As I mentioned in my post last week, despite healthcare’s slow-moving reputation, many of the players are moving quickly to re-steer the ship and transition to value-based population health management. Yes, population health an overused phrase with too many definitions, but it’s also the biggest change in healthcare since the invention of penicillin, and will form the backdrop for many of the trends that will change the way healthcare organizations operate and deliver care in 2016:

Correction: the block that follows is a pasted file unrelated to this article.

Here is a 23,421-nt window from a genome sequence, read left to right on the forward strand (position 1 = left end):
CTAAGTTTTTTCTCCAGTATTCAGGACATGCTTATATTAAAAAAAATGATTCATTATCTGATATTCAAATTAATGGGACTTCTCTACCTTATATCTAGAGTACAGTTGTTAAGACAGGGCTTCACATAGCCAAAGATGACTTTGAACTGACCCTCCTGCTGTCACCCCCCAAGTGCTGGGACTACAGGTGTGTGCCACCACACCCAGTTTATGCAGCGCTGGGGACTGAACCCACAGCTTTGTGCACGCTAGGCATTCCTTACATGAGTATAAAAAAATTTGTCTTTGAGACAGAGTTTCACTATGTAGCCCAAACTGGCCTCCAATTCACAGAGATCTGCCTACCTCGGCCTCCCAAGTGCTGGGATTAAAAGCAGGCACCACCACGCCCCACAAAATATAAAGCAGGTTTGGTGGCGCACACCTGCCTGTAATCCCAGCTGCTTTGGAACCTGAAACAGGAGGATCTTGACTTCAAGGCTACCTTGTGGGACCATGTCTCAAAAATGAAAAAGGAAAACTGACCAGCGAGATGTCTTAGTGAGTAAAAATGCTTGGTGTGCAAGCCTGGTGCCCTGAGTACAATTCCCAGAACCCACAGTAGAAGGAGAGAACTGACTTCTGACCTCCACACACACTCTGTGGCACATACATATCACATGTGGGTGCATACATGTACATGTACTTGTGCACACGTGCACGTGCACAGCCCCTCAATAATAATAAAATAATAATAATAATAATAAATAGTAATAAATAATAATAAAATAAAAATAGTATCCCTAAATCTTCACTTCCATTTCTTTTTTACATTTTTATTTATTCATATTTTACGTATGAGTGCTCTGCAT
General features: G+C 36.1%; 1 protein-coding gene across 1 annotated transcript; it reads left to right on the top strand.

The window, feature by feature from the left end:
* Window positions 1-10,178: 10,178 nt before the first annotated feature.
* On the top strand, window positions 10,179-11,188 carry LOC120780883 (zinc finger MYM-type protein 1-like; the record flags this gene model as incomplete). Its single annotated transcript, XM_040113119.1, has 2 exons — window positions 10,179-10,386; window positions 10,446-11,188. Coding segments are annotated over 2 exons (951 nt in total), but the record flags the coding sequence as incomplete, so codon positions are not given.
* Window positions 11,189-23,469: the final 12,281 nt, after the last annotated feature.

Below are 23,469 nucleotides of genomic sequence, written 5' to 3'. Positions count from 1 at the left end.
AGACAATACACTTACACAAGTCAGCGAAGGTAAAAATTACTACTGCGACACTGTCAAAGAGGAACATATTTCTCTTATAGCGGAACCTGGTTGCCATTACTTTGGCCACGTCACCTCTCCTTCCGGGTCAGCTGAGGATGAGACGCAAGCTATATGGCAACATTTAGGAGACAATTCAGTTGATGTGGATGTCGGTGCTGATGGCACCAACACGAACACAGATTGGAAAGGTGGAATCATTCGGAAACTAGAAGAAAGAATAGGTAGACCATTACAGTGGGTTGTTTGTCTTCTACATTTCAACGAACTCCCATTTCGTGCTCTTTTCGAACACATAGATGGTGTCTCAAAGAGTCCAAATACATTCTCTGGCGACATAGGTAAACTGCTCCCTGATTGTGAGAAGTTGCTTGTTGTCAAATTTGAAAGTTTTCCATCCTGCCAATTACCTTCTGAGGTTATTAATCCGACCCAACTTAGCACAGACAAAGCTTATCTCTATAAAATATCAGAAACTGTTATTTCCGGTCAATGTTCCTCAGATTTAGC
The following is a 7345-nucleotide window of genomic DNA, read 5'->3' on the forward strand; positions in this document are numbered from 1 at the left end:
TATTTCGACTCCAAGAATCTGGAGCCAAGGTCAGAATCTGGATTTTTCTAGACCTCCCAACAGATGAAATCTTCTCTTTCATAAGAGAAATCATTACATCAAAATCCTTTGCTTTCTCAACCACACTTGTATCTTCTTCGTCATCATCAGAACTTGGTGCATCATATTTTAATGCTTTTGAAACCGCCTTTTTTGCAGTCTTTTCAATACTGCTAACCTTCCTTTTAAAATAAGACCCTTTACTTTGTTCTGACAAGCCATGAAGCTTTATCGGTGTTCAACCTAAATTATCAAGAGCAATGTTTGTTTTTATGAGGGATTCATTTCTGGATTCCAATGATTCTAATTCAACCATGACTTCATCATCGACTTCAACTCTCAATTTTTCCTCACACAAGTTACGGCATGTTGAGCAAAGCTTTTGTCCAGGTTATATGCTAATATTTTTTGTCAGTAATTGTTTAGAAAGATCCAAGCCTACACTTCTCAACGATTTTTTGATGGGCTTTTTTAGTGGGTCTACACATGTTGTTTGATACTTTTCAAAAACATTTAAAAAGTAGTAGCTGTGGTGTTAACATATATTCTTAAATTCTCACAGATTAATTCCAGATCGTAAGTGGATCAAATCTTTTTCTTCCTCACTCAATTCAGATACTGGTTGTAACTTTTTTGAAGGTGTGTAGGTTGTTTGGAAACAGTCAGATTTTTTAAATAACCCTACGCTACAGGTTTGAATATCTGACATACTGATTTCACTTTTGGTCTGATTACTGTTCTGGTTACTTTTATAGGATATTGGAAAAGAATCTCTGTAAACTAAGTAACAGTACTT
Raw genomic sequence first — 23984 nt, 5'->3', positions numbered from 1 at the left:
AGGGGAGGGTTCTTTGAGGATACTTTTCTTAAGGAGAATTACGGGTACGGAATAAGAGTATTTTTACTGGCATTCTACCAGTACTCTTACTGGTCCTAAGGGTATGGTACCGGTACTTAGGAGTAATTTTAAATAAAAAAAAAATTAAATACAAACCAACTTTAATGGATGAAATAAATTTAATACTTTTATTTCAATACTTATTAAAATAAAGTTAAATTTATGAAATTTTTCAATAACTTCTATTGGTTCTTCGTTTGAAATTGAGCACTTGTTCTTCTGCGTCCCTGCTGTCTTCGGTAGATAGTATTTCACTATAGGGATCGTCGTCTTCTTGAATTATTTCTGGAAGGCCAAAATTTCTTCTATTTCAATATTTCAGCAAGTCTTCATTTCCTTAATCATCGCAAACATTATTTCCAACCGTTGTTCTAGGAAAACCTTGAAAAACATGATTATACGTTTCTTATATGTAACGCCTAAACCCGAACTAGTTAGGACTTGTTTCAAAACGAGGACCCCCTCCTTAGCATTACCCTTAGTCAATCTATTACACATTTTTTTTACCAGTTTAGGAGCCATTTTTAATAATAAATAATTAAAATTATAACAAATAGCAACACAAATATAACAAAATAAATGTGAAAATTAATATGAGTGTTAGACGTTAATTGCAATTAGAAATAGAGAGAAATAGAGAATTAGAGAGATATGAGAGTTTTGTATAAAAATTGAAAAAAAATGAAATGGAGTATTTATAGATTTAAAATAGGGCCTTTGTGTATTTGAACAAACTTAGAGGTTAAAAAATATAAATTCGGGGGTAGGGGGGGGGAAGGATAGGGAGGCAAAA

1. Roles between payers, providers, vendors will blur. Consolidation in healthcare isn’t new, and I see this trend continuing into 2016. After all, consolidation is still the best strategy for organizations to get scale to reduce costs, freeing up more resources to increase innovation in everything from new modes of care delivery to payment models. As organizations grow, we can expect that the role of each player will shift so that the lines between payers, providers and even vendors, will blur to the point where they’re nearly unrecognizable. In 2016, more IDNs will create their own payer branches, and we’ll also see more large health systems develop their own proprietary technology, either on their own or in partnership with both startups and established technology vendors to help deliver their own population health strategy.